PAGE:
OiNK finished its regular run in 1988 but a couple of years later I was in my second year of grammar school and a new kid had joined our class. Because he hadn’t been taught Latin in the first year of where he came from he had to sit out those lessons, and officially was meant to use the 35 minutes in that classroom to study. On one occasion however, I happened to have the OiNK! Summer Collection with me, the final special released after the comic had finished it was made up almost entirely of reprint material. The next page from this issue was one of those reprints.

How Radio Sound Effects Are Produced was written by co-editor Patrick Gallagher and Marc Riley who put it together from plundering an old book of Victorian illustrations and creating brilliant captions to completely change their meaning. The first caption almost saw my comic being confiscated by our Latin teacher when my friend, who was sat right behind me, burst! A huge “HA!” erupted uncontrollably from him before he was able to stop himself. He quickly hid the comic inside a text book and said he’d seen something outside as the teacher glared him down! Have a read for yourself and see if you can spot the moment which produced this outburst.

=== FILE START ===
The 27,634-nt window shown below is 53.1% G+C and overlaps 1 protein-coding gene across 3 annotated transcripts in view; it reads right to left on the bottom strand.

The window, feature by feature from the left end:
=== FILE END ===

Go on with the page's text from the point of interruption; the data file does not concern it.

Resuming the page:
Of course, the official meaning of the word you’ve probably spotted is “a tube made of fur or other warm material into which the hands are placed for warmth”, which you can clearly see in the illustration. However, the dictionary also lists the word as ‘vulgar slang’ and, being an immature 12-year-old boy at the time (as we all were) it took him rather by surprise, to say the least. I can remember being physically sore trying to hold my breath to stop myself from laughing after this happened! Just another fantastic OiNK memory.

Before we see that back page I mentioned it’s time for a Public Service Announcement from new OiNK writer Howard Osborne. Howard would contribute to 19 editions of the comic altogether, often writing a few strips per issue. Here he’s partnered with Weedy Willy artist Mike Green to teach the kids about looking after their teeth and it includes a comical shark, so I was always going to include it.